In an earlier article, I wrote about the Middlesbrough Transporter Bridge, which I found to be wonderfully quirky, with elements of boat, railway and gantry crane about it. This time, though, we look at what you’d get if you could crossbreed a seaside pier, a pleasure steamer, and a tram.
Magnus Volk had already had a success with his Electric Railway in Brighton. It opened in 1883, the third such railway or tramway in the world, the first in the UK and the oldest surviving one. In the summertime you can still go for a ride along the same seafront track, in a funny little yellow carriage.
With a successful passenger transport business in place, Volk wanted to extend the line eastwards, but found that he would need to ascend to clifftop level – a costly and difficult proposition.
So what do you do?
You build your railway in the sea, of course! (In this, Volk may have been inspired by the Pont Roulant, a ‘rolling bridge’ that ran on submerged rails, across the harbour entrance at St Malo in France. That wasn’t self-propelled, though.)
Volk had two 825 mm gauge tracks laid down on land that was exposed at low tide, running all the way to the village of Rottingdean, some 4½km away. These were no ordinary narrow gauge lines, though: they ran parallel, the whole way, and the vehicle that was designed to ride on the rails straddled both – giving it a gauge of 5.5m.
The tram itself was called ‘Pioneer’, but most people called it Daddy Long Legs – and at 7m, they certainly were long. Pioneer’s main deck was 13.7m by 6.7m, and featured a glazed cabin with leather-upholstered seating, and a second promenade deck on its roof. Because it was technically a seagoing vessel, it had to have a qualified captain at the helm, and was equipped with life preservers and a small boat on davits. (In this pre-Titanic era, it seems you weren’t obliged to have enough lifeboat space for everyone…)
At 46 tonnes, it may have been the biggest thing that the Gloucester Railway Carriage & Wagon Company ever made. A single trolleybus-style cable stretched along the whole of Pioneer’s route, providing power at 500V (DC). Current was returned via the rails, and via the sea itself when the tide was high. (This was long before anybody ever muttered those killjoy words, “Health and Safety.”)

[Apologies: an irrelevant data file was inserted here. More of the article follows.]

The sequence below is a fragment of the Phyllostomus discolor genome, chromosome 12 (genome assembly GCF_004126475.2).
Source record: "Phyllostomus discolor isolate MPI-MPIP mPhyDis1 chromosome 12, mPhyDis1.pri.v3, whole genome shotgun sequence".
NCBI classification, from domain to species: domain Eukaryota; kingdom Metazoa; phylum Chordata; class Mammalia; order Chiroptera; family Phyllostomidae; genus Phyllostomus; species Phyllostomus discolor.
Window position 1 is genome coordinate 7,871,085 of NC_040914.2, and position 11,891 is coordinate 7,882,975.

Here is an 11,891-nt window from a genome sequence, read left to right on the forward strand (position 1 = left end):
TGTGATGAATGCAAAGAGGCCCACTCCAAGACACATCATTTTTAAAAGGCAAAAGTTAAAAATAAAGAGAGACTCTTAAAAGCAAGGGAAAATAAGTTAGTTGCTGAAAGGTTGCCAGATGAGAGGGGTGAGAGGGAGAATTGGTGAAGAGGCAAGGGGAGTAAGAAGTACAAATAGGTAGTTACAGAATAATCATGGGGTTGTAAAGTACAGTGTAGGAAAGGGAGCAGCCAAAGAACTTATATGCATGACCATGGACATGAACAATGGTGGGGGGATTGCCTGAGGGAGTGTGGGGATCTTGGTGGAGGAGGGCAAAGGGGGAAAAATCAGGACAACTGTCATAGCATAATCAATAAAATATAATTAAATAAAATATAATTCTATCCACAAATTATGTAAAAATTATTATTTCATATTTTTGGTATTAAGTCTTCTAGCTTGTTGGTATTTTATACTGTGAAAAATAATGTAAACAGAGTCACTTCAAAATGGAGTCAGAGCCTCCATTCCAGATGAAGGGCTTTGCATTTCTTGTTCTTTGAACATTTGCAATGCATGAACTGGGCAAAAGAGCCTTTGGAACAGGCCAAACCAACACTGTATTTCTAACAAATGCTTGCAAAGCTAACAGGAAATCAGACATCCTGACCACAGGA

Equipped with a pair of 25hp (18.65kW) motors from General Electric, Pioneer was horribly underpowered, and struggled to push its way through a high tide. It wasn’t very well streamlined, but it was tremendously popular.
The railway opened on November 28th 1896, but there was a terrible storm a week later that caused Pioneer to slip her moorings and roll away down the track. Pioneer ended up lying on her side, badly damaged. Repairs began straight away, but it wasn’t until the following July that the line reopened. Nonetheless, 44,282 passengers were carried that year.
Presently, shifting of the stones beneath the track’s sleepers forced a closure for repairs in the middle of the tourist season. Then in 1901 the council announced construction of a beach protection barrier that would have forced Volk to divert his line in order to avoid the new obstacle. He chose to close up shop instead: the world’s only seagoing tram was moored at Ovingdean Gap until 1910, when the whole lot was cut up for scrap. Today, all that remains of the railway is some of the concrete sleepers, visible at low tide.
This 3D modelled reproduction gives some idea of the scale of the Pioneer. [Animation by Delaney Digital]
Clearly, the Brighton to Rottingdean Seashore Electric Railway never worked very well, and it didn’t bring in enough money to justify costly track alterations… but if it had somehow avoided the scrap man’s oxyacetylene torch, what a wonderful tourist attraction it would make today!
Inadvertently, in the process, those Victorian engineers built the widest railway ever. The tongue-twisting Lärchwandschrägaufzug in Austria has a broader gauge, at 8.2m, but that’s a funicular railway, and basically a repurposed goods lift that now carries tourists. If you feel that a funicular qualifies, then there’s the ship-lift at the Krasnoyarsk Dam, with a track width of 9m… but is either a ‘railway’? Hardly. Disappointingly, I can’t cite the Montech water slope either. It’s a mind-boggling contraption that uses a pair of permanently connected diesel locos on either side of a canal, working to to raise 1,500 m³ of water (and boats)… but the whole thing runs on pneumatic tyres, not rails.
So… for my money, Volk built the widest railway the world has ever seen. His 5.5m dwarfs even the Nazis’ daydream of connecting all their conquered territory with the 3m gauge Breitspurbahn – itself monstrous when compared to the 1.435 m (4 ft 8 1⁄2 in) of our standard gauge.
The idea of using water where the land doesn’t offer suitable geography has recently popped up again, with the Thames Deckway project. The proposal is for a 12km, floating toll path running from Battersea to Canary Wharf, for cyclist commuters during rush-hour and tourists at other times. Although expensive, it appears to be reasonably benign in environmental terms: one of those ideas to file under “so crazy it might just work”.
I’d much rather relax with a Pimm’s on the foredeck of the Brighton and Rottingdean Seashore Electric Railway, though.